A non-custodial father complains that his ex-wife is spending his exorbitant child support payments to buy fancy clothes for herself, while she dresses his children in hand-me downs.
A custodial mother resents living in poverty, rearing her two children on $80 per child per month, while the children by her ex-husband's second marriage live in a $150,000 home and go boating or skiing on weekends.Between the cracks of divorced couples' bitterness fall the economic and emotional welfare of their children.
Children suffer from a child support payment system that is unpredictable, inconsistent and, in many cases, blatantly unfair.
Judge Judith M. Billings of Utah's Court of Appeals has discovered that child support is as volatile of an issue as child abuse. The suffering of children is the bottom line of the child support controversy.
Billings leads the Child Support Task Force, which has spent the past 10 months studying the inconsistencies in the current child support system. Without guidelines, Utah judges are now left primarily to their own discretion in deciding support payments. The amount of the child support order can vary immensely by hundreds of dollars per month according to the county the case is heard in, the savvy of the attorneys involved and the personal values of the judge assigned to hear the case.
To eradicate inconsistencies that have undermined the public confidence in the courts and left thousands of Utah children living in poverty, the task force has developed Utah's first uniform child support payment schedule.
The new guidelines are generally higher than former payment orders, she said.
At this point, the guidelines are a proposal. Adjustments can be made. Committee members encourage the public to contribute their criticisms or support of the guidelines in a public hearing to be held from 5:30 p.m. to 8 p.m. Monday in the University of Utah College of Law Moot Courtroom, University and Second South.
Many of the specific questions about the guidelines will be answered at the hearing. The task force will consider input at the public hearing in determining such issues as how new guidelines will be applied to past payment orders, and the support of families from second and third marriages.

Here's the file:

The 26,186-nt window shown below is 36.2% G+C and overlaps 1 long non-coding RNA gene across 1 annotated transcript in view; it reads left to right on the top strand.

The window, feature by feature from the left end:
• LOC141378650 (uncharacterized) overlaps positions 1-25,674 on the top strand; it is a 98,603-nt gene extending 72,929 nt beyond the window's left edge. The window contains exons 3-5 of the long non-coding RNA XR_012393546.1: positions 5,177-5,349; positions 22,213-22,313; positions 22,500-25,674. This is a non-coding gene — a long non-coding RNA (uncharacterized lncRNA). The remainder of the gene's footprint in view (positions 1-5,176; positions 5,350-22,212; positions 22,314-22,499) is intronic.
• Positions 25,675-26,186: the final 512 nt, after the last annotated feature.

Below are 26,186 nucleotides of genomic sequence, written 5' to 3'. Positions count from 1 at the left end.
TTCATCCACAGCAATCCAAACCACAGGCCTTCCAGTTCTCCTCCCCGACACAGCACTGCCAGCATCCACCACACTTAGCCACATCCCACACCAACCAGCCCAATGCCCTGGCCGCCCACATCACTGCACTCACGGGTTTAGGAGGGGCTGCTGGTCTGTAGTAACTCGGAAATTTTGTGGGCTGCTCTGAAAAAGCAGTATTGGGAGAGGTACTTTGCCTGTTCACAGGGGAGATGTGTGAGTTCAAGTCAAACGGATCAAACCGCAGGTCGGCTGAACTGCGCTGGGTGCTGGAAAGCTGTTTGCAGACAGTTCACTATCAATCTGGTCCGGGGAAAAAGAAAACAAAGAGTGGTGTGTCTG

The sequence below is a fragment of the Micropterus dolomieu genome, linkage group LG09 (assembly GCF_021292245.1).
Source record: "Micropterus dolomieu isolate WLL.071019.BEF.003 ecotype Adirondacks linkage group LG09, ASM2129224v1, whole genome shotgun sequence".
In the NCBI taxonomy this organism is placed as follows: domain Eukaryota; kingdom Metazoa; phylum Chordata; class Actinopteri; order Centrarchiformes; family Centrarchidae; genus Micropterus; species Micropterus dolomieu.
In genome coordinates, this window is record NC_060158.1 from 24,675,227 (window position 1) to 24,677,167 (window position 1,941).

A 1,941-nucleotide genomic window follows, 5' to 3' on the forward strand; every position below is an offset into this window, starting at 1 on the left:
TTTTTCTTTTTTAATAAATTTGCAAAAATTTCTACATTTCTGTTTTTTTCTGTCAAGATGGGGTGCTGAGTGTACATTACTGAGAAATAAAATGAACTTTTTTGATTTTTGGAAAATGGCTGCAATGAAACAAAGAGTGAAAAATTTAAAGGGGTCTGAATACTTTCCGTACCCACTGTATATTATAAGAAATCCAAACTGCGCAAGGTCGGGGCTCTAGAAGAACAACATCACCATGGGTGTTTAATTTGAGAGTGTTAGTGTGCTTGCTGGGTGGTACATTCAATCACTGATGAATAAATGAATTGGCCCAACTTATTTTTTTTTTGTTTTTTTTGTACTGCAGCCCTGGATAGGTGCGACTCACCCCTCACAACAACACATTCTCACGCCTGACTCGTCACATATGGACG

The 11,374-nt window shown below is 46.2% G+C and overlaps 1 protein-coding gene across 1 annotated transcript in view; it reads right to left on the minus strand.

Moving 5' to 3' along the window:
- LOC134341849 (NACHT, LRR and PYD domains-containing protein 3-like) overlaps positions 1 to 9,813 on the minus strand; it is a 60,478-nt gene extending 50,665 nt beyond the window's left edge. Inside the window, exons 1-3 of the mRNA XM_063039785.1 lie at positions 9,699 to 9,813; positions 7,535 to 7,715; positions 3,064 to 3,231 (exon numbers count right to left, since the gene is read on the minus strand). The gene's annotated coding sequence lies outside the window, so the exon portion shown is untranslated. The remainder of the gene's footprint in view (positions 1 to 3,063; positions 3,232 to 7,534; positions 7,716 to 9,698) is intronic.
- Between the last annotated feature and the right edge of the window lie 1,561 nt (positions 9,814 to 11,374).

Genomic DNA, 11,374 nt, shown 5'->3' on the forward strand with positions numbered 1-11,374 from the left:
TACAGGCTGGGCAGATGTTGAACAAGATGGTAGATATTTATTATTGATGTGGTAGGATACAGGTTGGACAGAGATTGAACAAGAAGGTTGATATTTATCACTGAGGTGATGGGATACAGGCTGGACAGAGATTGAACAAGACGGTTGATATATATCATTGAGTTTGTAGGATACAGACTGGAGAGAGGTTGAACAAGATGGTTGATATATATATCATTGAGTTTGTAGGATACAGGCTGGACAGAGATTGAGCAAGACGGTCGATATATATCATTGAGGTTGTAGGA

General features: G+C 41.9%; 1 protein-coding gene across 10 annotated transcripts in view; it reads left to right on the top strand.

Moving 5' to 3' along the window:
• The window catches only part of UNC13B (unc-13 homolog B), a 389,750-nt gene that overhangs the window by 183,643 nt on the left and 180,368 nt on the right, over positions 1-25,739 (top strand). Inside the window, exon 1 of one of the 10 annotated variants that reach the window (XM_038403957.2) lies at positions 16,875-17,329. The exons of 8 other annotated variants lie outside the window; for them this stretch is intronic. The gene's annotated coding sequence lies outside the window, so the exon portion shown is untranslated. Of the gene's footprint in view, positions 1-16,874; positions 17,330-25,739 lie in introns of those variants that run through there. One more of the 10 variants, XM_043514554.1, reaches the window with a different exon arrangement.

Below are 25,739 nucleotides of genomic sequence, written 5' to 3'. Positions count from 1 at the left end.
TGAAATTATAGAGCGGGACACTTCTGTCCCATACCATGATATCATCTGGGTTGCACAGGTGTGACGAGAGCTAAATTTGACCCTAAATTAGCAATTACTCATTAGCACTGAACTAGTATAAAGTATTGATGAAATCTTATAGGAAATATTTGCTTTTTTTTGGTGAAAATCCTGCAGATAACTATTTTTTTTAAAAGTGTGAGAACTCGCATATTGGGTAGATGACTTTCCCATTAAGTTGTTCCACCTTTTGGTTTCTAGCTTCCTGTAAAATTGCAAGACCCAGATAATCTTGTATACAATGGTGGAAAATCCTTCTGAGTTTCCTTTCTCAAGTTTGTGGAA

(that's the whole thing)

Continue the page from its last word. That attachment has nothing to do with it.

Divorce, children and money: These three intensely emotional issues combine to make child support a virtually no-win proposition, said Billings.
Utah judges say they measure their success in deciding child support payments by the level of dissatisfaction of both parties. If the man and woman both leave the courtroom feeling their ex-spouse got the better deal, then the judgment is probably fair.
Protecting children as much as possible from the adverse effects of a family breakup has always been the primary focus of the task force, said Billings. "The new guidelines are one of the nicest things that has happened to children in Utah."
Child support is an issue that affects more than one-third of Utah's children who will live at some time during their childhoods in a home divided by divorce.
"These children are reliant on the child support set by the court. Figures show that the average child support award is keeping these kids below the poverty level."
She said it makes her very unhappy that judges have not had access to real economic data and have unrealistic ideas about what it costs to rear children.
The guidelines were developed after the task force examined the schedules and formulas of other states. It selected the "income shares" approach because it assumes both parents have a duty to support their children. It bases child support awards on national economic data on the actual cost of rearing children in low, middle and high-income households. Parents share the cost according to their available income.
The payments will be based on gross income to determine each parent's share of child support after taxes. Only the income of the natural parents of the child will be used to determine support.
Special consideration is given to extended visitation, joint custody and split custody situations.
Payments differ depending on the age of the children. Charges are placed in three age groups up to 6 years old, 7-15 years old and 16 years of age to majority.
"When teenagers drive, figures indicate the cost of rearing the child shoots way up."
Both parents have a responsibility to support their children whether they are the custodial or non-custodial parent and regardless of gender, she said.